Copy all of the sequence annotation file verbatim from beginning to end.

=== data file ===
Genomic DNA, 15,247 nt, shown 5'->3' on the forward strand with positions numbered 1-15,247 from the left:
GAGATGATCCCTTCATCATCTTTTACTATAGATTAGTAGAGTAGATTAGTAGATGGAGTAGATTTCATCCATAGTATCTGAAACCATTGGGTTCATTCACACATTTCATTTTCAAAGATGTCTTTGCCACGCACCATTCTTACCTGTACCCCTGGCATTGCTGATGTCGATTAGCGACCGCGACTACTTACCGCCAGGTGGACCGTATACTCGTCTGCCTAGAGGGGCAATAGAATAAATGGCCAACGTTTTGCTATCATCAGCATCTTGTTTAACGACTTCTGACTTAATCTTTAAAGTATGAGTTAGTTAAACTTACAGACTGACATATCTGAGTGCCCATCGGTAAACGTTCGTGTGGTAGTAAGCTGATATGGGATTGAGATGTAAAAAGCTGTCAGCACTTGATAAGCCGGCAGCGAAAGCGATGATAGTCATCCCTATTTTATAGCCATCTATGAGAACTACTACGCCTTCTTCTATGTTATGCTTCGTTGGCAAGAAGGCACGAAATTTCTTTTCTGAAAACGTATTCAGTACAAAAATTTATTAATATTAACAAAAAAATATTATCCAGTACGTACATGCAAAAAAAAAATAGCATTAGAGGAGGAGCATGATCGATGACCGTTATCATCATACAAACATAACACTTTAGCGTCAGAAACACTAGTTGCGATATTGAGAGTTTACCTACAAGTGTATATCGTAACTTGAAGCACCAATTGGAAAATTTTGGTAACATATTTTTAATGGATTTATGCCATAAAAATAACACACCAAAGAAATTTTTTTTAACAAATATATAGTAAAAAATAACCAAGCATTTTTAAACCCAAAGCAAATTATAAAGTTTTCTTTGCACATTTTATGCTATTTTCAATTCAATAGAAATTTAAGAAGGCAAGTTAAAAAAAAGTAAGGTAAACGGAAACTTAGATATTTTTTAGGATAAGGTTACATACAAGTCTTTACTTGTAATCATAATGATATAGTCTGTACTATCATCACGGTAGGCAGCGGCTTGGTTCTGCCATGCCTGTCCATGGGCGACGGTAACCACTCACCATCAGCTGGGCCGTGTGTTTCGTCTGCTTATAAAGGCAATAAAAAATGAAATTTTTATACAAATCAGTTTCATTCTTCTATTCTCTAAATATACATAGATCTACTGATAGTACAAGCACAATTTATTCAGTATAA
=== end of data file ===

Genomic DNA, 15,247 nt, shown 5'->3' on the forward strand with positions numbered 1-15,247 from the left:
GAGATGATCCCTTCATCATCTTTTACTATAGATTAGTAGAGTAGATTAGTAGATGGAGTAGATTTCATCCATAGTATCTGAAACCATTGGGTTCATTCACACATTTCATTTTCAAAGATGTCTTTGCCACGCACCATTCTTACCTGTACCCCTGGCATTGCTGATGTCGATTAGCGACCGCGACTACTTACCGCCAGGTGGACCGTATACTCGTCTGCCTAGAGGGGCAATAGAATAAATGGCCAACGTTTTGCTATCATCAGCATCTTGTTTAACGACTTCTGACTTAATCTTTAAAGTATGAGTTAGTTAAACTTACAGACTGACATATCTGAGTGCCCATCGGTAAACGTTCGTGTGGTAGTAAGCTGATATGGGATTGAGATGTAAAAAGCTGTCAGCACTTGATAAGCCGGCAGCGAAAGCGATGATAGTCATCCCTATTTTATAGCCATCTATGAGAACTACTACGCCTTCTTCTATGTTATGCTTCGTTGGCAAGAAGGCACGAAATTTCTTTTCTGAAAACGTATTCAGTACAAAAATTTATTAATATTAACAAAAAAATATTATCCAGTACGTACATGCAAAAAAAAAATAGCATTAGAGGAGGAGCATGATCGATGACCGTTATCATCATACAAACATAACACTTTAGCGTCAGAAACACTAGTTGCGATATTGAGAGTTTACCTACAAGTGTATATCGTAACTTGAAGCACCAATTGGAAAATTTTGGTAACATATTTTTAATGGATTTATGCCATAAAAATAACACACCAAAGAAATTTTTTTTAACAAATATATAGTAAAAAATAACCAAGCATTTTTAAACCCAAAGCAAATTATAAAGTTTTCTTTGCACATTTTATGCTATTTTCAATTCAATAGAAATTTAAGAAGGCAAGTTAAAAAAAAGTAAGGTAAACGGAAACTTAGATATTTTTTAGGATAAGGTTACATACAAGTCTTTACTTGTAATCATAATGATATAGTCTGTACTATCATCACGGTAGGCAGCGGCTTGGTTCTGCCATGCCTGTCCATGGGCGACGGTAACCACTCACCATCAGCTGGGCCGTGTGTTTCGTCTGCTTATAAAGGCAATAAAAAATGAAATTTTTATACAAATCAGTTTCATTCTTCTATTCTCTAAATATACATAGATCTACTGATAGTACAAGCACAATTTATTCAGTATAA